I’m pretty sure there’s only like 5 people checking this site right now, because I haven’t started my big marketing push yet. But how am I supposed to know if my marketing does anything if I’m not keeping track of page hits? So I signed up for Google Analytics like all the cool kids do. Back in the Goals post I wrote that goals should be “specific measurable goals, with a time-frame, and [you should] review those goals as you go.” If I invest a bunch of money in a method of marketing but my site traffic doesn’t go up by a specific amount that I think it should, then I can look at the numbers and say “Logically, I know I should stop spending money in that method” and stop it, tweak it, or try a different method(s).

Our business coach told us one of the fastest ways new companies tank is by blowing their budget on ineffective marketing. I’m told that a lot of advertising services will do some pretty sneaky stuff. Like if you don’t get any business out of the ads you place with them the first month, they go “You have to give it a couple months to really kick in, trust me, Kid, who’s the advertising executive here?” and take a puff of their evil cigar and twirl their evil moustache and an inexperienced businessman goes “oh, okay, I guess that makes sense…” and pays for another month of ineffective advertising.

There’s nothing wrong with spending money, especially on advertising. I read a quote somewhere where a guy said “If I was making a game, I would make the game for free and spend the entire budget on marketing.” The traditional indie way is to make a cool game and just cross your fingers hoping people will spread news about it by word of mouth because of the quality of it. Unfortunately there are countless stories and statistics showing that without putting in an actual pro-active marketing effort, it often doesn’t matter if your game is amazing…no one knows it’s out there.

It’s important to know your target demographic. For general business, are you targeting men? Women? What age range? Does that age range have money? Who in the household makes financial decisions about your product? Toy manufacturers appeal to kids because even though parents are the ones holding the money, kids are the ones who make the financial decisions on which toys to buy when they go “Moooommmm!!! Can I get this? Pleeeease???” in the toy store.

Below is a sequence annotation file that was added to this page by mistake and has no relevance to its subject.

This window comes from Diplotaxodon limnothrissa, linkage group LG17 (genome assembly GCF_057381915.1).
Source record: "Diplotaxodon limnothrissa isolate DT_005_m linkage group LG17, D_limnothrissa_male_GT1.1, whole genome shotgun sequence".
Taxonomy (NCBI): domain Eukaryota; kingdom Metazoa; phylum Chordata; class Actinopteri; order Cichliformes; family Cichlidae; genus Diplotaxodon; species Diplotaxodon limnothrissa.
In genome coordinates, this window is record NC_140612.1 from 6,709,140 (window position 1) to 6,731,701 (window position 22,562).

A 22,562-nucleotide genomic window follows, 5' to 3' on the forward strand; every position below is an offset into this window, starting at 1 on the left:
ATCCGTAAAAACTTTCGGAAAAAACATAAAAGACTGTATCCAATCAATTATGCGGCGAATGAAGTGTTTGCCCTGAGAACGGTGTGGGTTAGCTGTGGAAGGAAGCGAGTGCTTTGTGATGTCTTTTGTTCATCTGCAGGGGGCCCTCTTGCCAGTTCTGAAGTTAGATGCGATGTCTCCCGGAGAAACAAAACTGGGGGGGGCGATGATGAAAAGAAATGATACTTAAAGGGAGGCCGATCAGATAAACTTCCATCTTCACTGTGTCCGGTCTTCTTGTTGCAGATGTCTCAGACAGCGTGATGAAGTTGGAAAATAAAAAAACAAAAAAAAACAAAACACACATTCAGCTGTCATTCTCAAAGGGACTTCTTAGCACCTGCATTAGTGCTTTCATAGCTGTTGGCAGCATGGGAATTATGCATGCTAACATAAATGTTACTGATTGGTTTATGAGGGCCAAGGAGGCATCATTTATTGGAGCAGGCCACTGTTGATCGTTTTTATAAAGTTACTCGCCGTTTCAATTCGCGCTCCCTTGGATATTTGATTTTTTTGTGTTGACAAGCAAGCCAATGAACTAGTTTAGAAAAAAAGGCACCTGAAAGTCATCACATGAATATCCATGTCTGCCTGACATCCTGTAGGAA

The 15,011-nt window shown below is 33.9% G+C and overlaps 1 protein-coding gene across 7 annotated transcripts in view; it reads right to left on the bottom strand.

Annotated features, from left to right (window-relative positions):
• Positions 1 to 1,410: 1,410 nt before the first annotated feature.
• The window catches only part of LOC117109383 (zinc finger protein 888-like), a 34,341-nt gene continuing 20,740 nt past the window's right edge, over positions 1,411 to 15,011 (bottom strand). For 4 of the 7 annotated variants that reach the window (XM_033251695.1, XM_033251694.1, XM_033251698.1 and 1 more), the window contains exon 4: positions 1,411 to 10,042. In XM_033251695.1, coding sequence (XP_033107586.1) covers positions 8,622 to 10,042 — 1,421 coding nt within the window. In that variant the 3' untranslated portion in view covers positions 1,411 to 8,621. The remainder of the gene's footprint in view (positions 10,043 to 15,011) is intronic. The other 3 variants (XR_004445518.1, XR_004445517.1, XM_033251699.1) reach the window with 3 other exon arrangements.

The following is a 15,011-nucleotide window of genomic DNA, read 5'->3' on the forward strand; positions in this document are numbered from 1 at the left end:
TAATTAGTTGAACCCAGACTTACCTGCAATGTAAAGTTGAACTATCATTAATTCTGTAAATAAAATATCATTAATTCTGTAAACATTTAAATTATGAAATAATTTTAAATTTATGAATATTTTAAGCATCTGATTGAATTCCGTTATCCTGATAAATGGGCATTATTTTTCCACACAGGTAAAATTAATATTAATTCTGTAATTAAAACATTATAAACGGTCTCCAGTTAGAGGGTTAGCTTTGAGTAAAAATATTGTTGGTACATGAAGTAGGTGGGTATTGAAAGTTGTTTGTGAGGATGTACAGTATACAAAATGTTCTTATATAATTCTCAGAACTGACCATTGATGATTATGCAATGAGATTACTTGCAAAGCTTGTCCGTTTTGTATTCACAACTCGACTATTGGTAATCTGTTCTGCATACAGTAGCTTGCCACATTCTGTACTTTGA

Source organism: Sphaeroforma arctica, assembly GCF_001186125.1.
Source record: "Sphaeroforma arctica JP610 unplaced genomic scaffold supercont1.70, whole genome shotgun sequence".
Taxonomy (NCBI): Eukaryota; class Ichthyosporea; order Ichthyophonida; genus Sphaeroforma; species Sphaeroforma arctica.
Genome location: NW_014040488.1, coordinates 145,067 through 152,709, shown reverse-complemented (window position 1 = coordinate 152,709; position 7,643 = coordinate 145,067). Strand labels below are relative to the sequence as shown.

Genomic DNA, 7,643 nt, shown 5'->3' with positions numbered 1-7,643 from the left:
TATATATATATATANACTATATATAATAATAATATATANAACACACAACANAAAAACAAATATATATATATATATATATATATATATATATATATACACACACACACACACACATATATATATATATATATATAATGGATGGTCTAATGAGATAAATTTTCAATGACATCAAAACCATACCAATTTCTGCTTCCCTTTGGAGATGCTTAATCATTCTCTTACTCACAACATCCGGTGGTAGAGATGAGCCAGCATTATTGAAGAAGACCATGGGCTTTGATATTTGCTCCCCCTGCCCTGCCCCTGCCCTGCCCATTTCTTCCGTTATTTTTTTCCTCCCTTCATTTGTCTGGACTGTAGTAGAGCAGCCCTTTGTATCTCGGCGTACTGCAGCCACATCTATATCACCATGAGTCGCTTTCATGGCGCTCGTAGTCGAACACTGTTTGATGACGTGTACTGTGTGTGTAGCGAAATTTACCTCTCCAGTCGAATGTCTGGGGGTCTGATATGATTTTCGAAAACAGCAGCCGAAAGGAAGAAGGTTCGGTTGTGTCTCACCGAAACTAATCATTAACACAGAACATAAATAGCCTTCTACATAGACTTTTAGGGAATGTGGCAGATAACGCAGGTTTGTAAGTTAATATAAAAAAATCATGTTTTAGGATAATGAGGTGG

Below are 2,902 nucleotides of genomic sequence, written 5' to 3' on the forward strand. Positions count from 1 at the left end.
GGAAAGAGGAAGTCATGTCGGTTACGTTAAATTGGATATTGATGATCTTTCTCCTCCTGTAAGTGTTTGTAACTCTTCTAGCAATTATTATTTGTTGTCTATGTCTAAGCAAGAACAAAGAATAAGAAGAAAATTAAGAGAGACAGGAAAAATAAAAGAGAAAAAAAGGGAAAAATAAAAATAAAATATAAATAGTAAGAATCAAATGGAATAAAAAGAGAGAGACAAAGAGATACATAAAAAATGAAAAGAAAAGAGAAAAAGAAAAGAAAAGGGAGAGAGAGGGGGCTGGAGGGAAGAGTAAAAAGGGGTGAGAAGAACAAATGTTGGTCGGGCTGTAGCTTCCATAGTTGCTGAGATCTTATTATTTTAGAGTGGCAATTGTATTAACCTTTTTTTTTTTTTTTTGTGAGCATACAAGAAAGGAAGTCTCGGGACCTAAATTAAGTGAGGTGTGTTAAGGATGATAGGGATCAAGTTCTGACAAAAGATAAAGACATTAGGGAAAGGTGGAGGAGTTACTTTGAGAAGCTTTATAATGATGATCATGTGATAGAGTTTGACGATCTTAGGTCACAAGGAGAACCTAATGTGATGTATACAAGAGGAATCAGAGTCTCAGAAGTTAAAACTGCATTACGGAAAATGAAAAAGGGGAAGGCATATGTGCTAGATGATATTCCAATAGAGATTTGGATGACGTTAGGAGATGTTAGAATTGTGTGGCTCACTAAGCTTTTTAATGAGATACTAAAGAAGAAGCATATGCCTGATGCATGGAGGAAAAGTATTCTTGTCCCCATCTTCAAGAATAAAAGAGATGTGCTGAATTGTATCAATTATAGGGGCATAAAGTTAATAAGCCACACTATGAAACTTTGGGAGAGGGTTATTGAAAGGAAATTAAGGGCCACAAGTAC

Tires are advertised in the Sports section of newspapers. Why? Because generally men are the ones making tire-purchasing decisions, and the Sports section covers a large part of that demographic. That’s smart!

When Taco Bell started up, how did they decide where to put store locations? They just looked for McDonald’s restaraunts and went “Okay, let’s build a Taco Bell across the street” because logically McDonald’s had already invested a ton of money on researching that location’s potential, so Taco Bell just piggy-backed on their research. Brilliant!

Blackberry is coming out with an iPad-esque device. If you’ve decided to develop software for it, you have to look at the demographic that’s going to use it. Blackberry tends to be for corporations (here in Calgary especially…anyone with a BB is probably a consultant, investment banker, etc.). So logically those people are probably 25+, walking around in suits and going to business meetings, and they have a lot of money. Do they want to buy a fart soundboard App on their BB? Probably not. But would they buy business applications like accounting software or contact list management software? Probably. On top of that, because as a demographic they probably make decent money, they can afford to pay more money for that software. That’s why BB Apps are like $30 to buy. I read a news report that says the BB pad is already being embraced by the corporate culture. So if you want to make some quick cash, make some good business software for the BB pad, instead of a fart soundboard.

Our business class was designed around traditional local businesses (cleaning companies, bookkeeping services, etc.) so a lot of the marketing routes that work for those guys don’t really work for me. Am I gonna’ take out an ad in the local newspaper? No, that’s silly. What is that, like half the population of Calgary. Then rule out anyone in that population who doesn’t have an iPhone, doesn’t play games, etc. etc. It’s not an efficient marketing investment. Taking out an ad in a videogame magazine however? That’s closer. Taking out an ad in a mobile phone related magazine? Even closer. Taking out an ad in some kind of iPhone specific magazine? Perfect! THAT’S where to spend the marketing money.

I won’t be advertising in magazines because I think it’s too expensive and most gamers get their news online these days. So I’m going to be looking for Press Release services that target news websites about the indie game industry, mobile game news, iPhone game news…maybe even entrepreneur sites since I’m running a start-up here. If you tell me you’ll charge me $100 to send out my Press Release to 10,000 random sites, or $200 to send my Press Release out to 500 highly targeted sites, I’m going to take the $200 option because that’s going to be my target demographic and more likely to result in actual sales.

Fortunately I found some free Press Release services. Once I get my Press Release back from my coaches and finalize it, I’ll post it up along with links to the Press Release services I’ll be using! I’m probably going to use a mix of free ones and pay ones to see what the difference is. Maybe I can re-word my press release slightly for each service so that I can track which service was worth the money…hey, that’s smart, haha Go me!

- Quickdraw

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